For over two weeks, members of the Otomí community of Mexico City have occupied the offices of the National Institute of Indigenous Peoples (INPI) and maintain that they will not leave until authorities resolve their demands for better living and working conditions during the coronavirus pandemic.
The group of around 120 Otomí families has demanded that Mayor Claudia Sheinbaum and INPI director Adelfo Regino Montes end what they see as the government’s longtime neglect of the community and attend to their basic human rights, including access to water and housing.
The protest began amid large mobilizations on October 12 by indigenous groups around the country condemning the celebration of the anniversary of Christopher Columbus’s arrival in the Americas.
“It is time to raise our voices and not remain silent. For 528 years, they have oppressed us, they have dispossessed us, as if to leave us another 528 years more, ”said Maricela Mejía, an Otomí spokeswoman and member of the Indigenous Governing Council (CNI), a national organization that advocates on behalf of indigenous peoples.
The INPI, a federal agency, has called for a roundtable with the Otomí community to address the housing issue, a call that the Otomí have accepted.
At a press conference on Tuesday, Otomí representatives accepted Regino’s proposal, yet with the condition that he and Sheinbaum attend in person on November 3 at the INPI offices. “If they do not come that day for the dialogue we will begin to remove items from the building such as the agency’s archives and office equipment,” threatened Mejía.
Many of the families have lived in destitute conditions in makeshift structures like tents around three properties in the gentrifying neighborhoods of Colonia Roma and Colonia Juárez at Guanajuato 200, Roma 18, and Zacatecas 74. They argue that the Mexico City government has prioritized plans for real estate development over their wellbeing.
On multiple occasions in recent years, the real estate companies that own the properties have evicted the settlements, forcing the Otomí residents onto the streets.
“… there are companies that tell us that we look bad on public roads and as a result they cannot sell their apartments, or they try to bribe us to leave,” said Otomí artisan Elvira Isidro Eduardo.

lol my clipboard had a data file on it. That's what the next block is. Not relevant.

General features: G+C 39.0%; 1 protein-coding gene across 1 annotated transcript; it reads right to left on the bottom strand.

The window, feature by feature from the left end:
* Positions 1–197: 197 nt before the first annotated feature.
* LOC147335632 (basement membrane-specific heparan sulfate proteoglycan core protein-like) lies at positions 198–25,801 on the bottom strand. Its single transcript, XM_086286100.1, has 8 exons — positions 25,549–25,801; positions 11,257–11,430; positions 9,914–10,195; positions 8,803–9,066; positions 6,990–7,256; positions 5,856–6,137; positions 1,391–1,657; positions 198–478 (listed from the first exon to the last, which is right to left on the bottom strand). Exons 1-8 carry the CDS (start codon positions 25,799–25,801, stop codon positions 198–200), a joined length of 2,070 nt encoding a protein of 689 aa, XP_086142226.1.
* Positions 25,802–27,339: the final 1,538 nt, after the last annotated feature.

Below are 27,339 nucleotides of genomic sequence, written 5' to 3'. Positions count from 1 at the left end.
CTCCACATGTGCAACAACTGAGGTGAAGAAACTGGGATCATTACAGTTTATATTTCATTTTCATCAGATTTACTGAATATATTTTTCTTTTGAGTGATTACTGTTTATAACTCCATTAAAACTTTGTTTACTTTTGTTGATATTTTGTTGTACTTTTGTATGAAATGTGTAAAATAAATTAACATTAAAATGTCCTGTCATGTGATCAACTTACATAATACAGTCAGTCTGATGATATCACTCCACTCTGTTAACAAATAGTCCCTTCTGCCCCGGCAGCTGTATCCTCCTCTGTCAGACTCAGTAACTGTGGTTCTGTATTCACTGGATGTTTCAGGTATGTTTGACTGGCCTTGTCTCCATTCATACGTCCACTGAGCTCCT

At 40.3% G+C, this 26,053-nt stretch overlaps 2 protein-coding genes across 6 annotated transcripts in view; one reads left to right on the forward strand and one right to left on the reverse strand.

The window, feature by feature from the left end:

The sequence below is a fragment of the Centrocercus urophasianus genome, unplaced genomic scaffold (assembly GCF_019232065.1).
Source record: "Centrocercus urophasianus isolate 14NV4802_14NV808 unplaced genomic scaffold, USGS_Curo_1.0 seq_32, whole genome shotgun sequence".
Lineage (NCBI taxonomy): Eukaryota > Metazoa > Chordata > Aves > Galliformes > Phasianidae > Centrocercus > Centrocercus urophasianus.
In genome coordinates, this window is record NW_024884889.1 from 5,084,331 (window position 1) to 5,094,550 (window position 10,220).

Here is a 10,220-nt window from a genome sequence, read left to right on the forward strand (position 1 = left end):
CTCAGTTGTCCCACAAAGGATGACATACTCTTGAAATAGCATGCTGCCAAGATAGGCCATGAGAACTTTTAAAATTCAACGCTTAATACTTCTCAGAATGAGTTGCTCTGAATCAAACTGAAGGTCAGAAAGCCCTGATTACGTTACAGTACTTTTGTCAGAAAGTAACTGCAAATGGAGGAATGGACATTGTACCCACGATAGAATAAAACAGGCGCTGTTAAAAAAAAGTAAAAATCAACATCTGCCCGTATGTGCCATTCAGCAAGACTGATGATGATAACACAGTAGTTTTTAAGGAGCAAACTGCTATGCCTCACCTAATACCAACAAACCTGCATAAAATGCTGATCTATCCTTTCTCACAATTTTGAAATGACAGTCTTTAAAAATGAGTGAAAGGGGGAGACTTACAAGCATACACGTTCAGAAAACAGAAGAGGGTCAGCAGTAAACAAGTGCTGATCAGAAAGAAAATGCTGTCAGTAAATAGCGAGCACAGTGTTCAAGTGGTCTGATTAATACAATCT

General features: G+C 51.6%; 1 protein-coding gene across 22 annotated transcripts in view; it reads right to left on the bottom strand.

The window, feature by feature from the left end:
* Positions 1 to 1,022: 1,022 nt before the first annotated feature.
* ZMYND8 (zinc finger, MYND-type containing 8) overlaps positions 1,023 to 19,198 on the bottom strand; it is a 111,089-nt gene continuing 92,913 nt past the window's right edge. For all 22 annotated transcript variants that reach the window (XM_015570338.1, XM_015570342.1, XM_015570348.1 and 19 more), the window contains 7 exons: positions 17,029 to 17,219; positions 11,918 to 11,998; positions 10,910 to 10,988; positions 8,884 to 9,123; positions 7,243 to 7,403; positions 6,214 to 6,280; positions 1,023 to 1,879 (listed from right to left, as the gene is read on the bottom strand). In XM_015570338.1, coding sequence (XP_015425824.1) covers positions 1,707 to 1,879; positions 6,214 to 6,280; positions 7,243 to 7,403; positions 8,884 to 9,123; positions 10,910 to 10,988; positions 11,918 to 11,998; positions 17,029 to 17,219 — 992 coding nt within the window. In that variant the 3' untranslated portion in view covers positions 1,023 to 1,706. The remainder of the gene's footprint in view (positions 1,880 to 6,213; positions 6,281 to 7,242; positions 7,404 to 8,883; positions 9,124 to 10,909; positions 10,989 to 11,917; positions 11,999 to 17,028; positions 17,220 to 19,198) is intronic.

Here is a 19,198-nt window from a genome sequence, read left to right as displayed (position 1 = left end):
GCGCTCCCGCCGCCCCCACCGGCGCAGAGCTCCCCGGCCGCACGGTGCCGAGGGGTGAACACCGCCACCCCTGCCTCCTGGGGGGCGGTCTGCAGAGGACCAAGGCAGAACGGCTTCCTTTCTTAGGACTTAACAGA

The community has initiated multiple processes with the Mexico City government to legalize their housing situation, which would provide some families with low-income housing, as well as expropriate some of the properties and construct housing that residents would eventually pay off through loans. Yet authorities have shown little interest in advancing the negotiations and the coronavirus pandemic has put some of them on hold.
The Otomís’ absence in official population counts due to their illegal and informal housing situations accounts in part for their neglect by the government. In June, the nongovernmental organization TECHO México filed an injunction against the national statistics institute, Inegi, for not including informal or illegal settlements in the national census.
The Supreme Court, meanwhile, has ordered the government agency to generate separated data on those settlements in future population censuses, yet the next one is not until 2030.
Living in overcrowded spaces without running water has exacerbated the community’s risk of contamination during the pandemic since they are unable to perform activities like handwashing and social distancing.
Their principal economic activity — selling handicrafts on the street — further compounds the health risk. There are also some issues with communicating precautions as some community members speak only their indigenous language and not Spanish.
In an effort to survive, the community has sought donations of food, antibacterial gel and personal hygiene products, sometimes in exchange for their signature “Ar Lele” dolls.
Many of the families staging the occupation are originally from Santiago Mexquititlán, an Otomí village in Querétaro, but moved to Mexico City over 30 years ago. The Otomí in Mexquititlán has expressed support for the occupation of the INPI offices in Mexico City.
“It seems that the conditions that forced our sisters to migrate to Mexico 30 years ago were the same as we have today in Santiago Mexquititlán: poverty,” says Estela Hernández, an Otomí spokeswoman. Santiago Mexquititlán also faces the threat of housing insecurity as a result of Querétaro state and municipal governments’ plans to gentrify the village as part of a tourism corridor.
Other indigenous groups have voiced support for the INPI occupation but others have criticized it.
An organization in the Sierra Norte of Oaxaca argued that occupying the offices prevents the government from providing crucial services to other indigenous peoples.
The INPI occupation is one of three in Mexico City. Fifteen families of disappeared persons and victims of organized violence have occupied the lobby of the Executive Commission for Attention to Victims (CEAV) headquarters since February 17, while feminist groups and families of victims of sexual violence and femicide have occupied the Mexico City offices of the National Human Rights Commission since September 4.
Mexico News Daily